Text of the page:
Teams have incorporated playing time into draft ratings. Pass defenses are going to be on the field more than 60 percent of the snaps. Slowly, but surely, teams are downgrading pure run players and upgrading the pass defenders or linebackers who can play the pass. One benefactor was Jimmie Ward from Northern Illinois. As a pure safety, Ward, 5-foot-11, 193 pounds, was a second-round prospect. The 49ers made him a first-round choice because he can play safety and slot cornerback.

Many were surprised when the New England Patriots drafted Dominique Easley in the first round. He's a 288-pound defensive tackle who has had two ACL surgeries. One of his strengths is providing an inside pass rush. With the field being spread by receivers and tight ends, inside pass-rushers are gaining in stature. Michael Bennett of the Seahawks parlayed his inside pass rush into a $7 million annual contract. In the 2014 draft, inside and middle linebackers were affected. Only two inside linebackers -- Ryan Shazier of the Steelers and C.J. Mosley of the Baltimore Ravens -- were first-round picks. Only two inside or middle linebackers went in Rounds 2 and 3.

3. NFL should consider a developmental league, especially after seeing how the draft went for QBs: Seeing Jimmy Garoppolo go to the Patriots in the second round should remind the NFL about the importance of a developmental league. Ryan Mallett has spent three years in New England, where he gets great coaching from a great organization. But after three years, he has thrown only four passes in the regular season. Players can't be players unless they play. Few years were as quarterback-rich as the 2012 draft that featured Andrew Luck, Robert Griffin III and Russell Wilson. The previous really great quarterback draft was 2004. Blake Bortles, Manziel, Teddy Bridgewater and Carr will get their chances to play as early as their rookie seasons, but what about the rest?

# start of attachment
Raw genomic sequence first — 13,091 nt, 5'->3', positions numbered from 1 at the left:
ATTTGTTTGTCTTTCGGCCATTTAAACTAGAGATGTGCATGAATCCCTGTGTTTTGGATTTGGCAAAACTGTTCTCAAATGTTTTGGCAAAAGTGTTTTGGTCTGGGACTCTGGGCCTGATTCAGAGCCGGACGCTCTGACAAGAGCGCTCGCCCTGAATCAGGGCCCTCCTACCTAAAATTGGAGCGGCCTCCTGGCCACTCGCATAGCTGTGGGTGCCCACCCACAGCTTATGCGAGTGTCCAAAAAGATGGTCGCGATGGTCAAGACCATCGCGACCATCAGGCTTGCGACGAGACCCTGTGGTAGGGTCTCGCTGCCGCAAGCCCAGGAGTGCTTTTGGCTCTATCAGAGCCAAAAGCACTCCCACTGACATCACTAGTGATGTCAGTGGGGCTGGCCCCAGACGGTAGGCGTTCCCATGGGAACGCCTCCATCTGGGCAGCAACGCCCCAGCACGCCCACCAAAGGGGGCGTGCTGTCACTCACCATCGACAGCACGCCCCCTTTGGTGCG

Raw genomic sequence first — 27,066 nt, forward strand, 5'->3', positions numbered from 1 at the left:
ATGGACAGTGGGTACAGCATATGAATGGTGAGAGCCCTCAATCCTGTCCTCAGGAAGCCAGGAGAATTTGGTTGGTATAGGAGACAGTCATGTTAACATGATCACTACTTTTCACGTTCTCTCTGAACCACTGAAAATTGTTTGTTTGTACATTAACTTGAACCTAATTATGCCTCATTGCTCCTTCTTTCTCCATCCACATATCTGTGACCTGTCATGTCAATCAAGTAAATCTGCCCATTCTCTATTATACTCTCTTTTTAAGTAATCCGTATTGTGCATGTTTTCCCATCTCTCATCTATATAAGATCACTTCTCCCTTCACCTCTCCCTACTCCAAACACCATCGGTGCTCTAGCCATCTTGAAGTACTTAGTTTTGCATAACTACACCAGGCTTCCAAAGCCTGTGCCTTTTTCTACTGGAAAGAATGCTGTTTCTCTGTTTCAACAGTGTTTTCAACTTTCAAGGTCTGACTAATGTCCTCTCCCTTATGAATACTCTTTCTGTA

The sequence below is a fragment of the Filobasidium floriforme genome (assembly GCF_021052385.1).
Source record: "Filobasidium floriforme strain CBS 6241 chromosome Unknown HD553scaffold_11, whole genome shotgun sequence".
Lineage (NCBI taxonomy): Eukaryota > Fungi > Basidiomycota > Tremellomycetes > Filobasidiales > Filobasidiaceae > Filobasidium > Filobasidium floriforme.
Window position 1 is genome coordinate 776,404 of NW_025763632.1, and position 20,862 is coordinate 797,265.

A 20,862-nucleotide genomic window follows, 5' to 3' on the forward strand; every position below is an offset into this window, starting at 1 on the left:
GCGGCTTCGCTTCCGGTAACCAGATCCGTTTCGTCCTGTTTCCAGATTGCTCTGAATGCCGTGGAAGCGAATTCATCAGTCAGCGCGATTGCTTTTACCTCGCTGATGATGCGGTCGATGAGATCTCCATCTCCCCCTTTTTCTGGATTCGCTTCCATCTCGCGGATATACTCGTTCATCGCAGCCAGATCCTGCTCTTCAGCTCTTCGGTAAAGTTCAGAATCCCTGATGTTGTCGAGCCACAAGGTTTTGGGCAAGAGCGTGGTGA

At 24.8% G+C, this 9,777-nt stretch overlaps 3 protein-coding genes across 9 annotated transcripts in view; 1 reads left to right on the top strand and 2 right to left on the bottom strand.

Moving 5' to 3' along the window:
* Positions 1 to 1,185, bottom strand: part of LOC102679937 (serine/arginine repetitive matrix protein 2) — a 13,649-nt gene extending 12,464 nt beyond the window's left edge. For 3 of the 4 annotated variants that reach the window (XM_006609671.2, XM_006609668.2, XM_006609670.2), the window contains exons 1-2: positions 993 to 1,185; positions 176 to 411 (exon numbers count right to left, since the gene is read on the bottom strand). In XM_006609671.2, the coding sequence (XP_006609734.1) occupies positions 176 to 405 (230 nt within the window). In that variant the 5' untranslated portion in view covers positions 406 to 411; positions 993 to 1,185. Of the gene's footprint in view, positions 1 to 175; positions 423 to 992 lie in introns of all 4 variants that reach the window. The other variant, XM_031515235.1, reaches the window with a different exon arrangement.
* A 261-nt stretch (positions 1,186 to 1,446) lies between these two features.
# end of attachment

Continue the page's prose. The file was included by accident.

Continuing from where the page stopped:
Nine quarterbacks went on the third day of the draft, including six in the sixth round. Savage may get his chance in Houston. Normally, lower-round picks tend to be third-stringers. With draft choices being more reasonably priced under the new collective bargaining agreement, teams with great quarterbacks are willing to invest a significant draft choice on a talented quarterback. They are under contract for four years. But if the starters are healthy, those young quarterbacks waste four years if they don't play. If Tom Brady plays the entire season as expected, Mallett will hit free agency with almost no experience. In Denver, Brock Osweiler has thrown 20 regular-season passes in two seasons and won't get many more in the next two seasons behind Peyton Manning. The creation of a league in which quarterbacks and other players can be developed is long overdue.

4. Running backs took another step back in this draft: It took 54 picks before a running back was selected. That was no surprise. The surprise was some of the teams that selected them. The Cincinnati Bengals used a second-round pick on Jeremy Hill even though they have BenJarvus Green-Ellis and Giovani Bernard. San Francisco selected Carlos Hyde in the second round even though it has running backs Frank Gore, Kendall Hunter and Marcus Lattimore. The Bengals and 49ers stayed true to their draft boards, but the changing nature of the game has dropped draft ratings for running backs to a point good teams don't mind taking what might have been first-round picks years ago and letting the player sit for a season or two. The cost of running backs has dropped. Top unrestricted free-agent running backs typically don't get more than $3.5 million per year. Chris Johnson, cut by the Tennessee Titans, received a $4 million-per-year contract from the New York Jets.

John Clayton

NFL senior writer